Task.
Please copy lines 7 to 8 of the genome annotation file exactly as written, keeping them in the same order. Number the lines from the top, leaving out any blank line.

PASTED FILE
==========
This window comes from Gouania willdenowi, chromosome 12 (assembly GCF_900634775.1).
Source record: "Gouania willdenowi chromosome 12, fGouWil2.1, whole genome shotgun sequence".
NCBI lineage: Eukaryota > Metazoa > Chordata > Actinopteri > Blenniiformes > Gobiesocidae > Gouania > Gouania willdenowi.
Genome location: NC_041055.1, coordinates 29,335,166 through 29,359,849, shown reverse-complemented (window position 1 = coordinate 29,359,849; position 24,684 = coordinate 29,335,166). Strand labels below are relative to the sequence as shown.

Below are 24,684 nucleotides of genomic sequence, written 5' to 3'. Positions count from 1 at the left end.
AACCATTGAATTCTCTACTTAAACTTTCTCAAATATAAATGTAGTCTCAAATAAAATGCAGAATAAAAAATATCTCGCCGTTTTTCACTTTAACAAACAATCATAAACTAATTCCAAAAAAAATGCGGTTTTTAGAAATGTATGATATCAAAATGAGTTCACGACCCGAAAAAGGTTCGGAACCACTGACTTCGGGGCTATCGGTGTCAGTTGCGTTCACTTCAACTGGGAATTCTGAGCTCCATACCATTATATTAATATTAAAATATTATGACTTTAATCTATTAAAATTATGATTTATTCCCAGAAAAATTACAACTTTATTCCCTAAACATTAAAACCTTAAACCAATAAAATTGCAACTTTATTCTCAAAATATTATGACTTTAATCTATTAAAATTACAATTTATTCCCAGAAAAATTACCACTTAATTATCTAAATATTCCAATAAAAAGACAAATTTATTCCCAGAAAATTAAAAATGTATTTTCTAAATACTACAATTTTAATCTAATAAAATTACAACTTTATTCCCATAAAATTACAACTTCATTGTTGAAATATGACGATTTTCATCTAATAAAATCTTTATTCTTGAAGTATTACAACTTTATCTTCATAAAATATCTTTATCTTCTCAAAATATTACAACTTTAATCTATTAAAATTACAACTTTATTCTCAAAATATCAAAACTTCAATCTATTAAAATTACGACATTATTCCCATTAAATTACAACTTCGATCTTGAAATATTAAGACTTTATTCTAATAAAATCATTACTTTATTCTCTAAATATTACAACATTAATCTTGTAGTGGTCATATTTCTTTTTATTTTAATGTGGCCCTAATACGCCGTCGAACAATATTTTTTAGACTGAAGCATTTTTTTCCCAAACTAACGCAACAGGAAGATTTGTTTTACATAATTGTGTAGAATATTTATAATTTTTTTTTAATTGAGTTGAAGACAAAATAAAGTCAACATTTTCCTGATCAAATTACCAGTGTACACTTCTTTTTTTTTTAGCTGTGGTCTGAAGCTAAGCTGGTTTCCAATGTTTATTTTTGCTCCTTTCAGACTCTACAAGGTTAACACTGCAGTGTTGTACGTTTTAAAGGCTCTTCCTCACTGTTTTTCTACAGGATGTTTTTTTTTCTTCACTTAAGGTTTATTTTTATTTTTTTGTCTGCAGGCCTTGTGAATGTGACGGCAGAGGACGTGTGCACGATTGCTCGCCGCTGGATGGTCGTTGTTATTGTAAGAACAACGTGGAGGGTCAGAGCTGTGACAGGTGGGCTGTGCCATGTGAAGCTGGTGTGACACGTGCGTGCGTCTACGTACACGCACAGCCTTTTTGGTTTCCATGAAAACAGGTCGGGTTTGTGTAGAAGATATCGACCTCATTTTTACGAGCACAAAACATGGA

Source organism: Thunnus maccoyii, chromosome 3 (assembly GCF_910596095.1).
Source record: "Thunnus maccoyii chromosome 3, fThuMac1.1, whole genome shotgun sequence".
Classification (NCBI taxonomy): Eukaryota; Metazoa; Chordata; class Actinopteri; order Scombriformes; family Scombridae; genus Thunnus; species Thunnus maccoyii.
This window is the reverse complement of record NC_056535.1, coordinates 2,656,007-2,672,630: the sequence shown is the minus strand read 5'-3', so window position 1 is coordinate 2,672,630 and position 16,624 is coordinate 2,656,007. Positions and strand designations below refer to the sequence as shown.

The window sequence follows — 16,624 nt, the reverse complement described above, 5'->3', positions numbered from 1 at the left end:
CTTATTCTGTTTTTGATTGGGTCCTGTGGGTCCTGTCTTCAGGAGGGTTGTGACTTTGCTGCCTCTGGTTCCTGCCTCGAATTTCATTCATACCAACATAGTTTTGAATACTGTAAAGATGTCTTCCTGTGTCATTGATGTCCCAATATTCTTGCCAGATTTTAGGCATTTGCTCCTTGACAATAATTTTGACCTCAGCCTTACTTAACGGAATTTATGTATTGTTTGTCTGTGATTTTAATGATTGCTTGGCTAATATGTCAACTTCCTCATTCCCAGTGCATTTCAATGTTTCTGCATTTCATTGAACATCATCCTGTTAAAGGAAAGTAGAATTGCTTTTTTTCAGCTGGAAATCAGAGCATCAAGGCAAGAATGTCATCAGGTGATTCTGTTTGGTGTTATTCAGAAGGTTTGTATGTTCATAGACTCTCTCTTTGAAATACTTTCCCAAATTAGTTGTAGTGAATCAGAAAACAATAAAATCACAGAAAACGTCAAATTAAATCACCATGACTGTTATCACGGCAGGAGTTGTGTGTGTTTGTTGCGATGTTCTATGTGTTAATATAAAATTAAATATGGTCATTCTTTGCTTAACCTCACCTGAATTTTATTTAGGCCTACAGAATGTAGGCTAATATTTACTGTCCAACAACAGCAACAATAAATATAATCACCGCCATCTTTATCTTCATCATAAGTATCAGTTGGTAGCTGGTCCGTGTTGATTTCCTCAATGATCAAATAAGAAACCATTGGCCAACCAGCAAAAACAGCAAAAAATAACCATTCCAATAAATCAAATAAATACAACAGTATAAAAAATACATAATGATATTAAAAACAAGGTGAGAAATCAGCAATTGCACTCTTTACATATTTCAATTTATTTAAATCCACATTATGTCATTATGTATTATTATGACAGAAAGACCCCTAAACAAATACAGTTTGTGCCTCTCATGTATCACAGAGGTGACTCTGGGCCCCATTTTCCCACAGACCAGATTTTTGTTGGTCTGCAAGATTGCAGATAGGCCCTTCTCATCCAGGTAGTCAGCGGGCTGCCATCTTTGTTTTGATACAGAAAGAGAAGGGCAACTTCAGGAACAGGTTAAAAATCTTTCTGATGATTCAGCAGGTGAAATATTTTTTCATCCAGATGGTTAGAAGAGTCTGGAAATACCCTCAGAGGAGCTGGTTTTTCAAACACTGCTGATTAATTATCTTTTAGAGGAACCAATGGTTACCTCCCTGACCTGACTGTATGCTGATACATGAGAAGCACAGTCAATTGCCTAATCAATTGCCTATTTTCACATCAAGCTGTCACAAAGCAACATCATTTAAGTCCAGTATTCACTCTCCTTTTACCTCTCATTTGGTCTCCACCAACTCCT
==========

Source organism: Thunnus maccoyii, chromosome 3 (assembly GCF_910596095.1).
Source record: "Thunnus maccoyii chromosome 3, fThuMac1.1, whole genome shotgun sequence".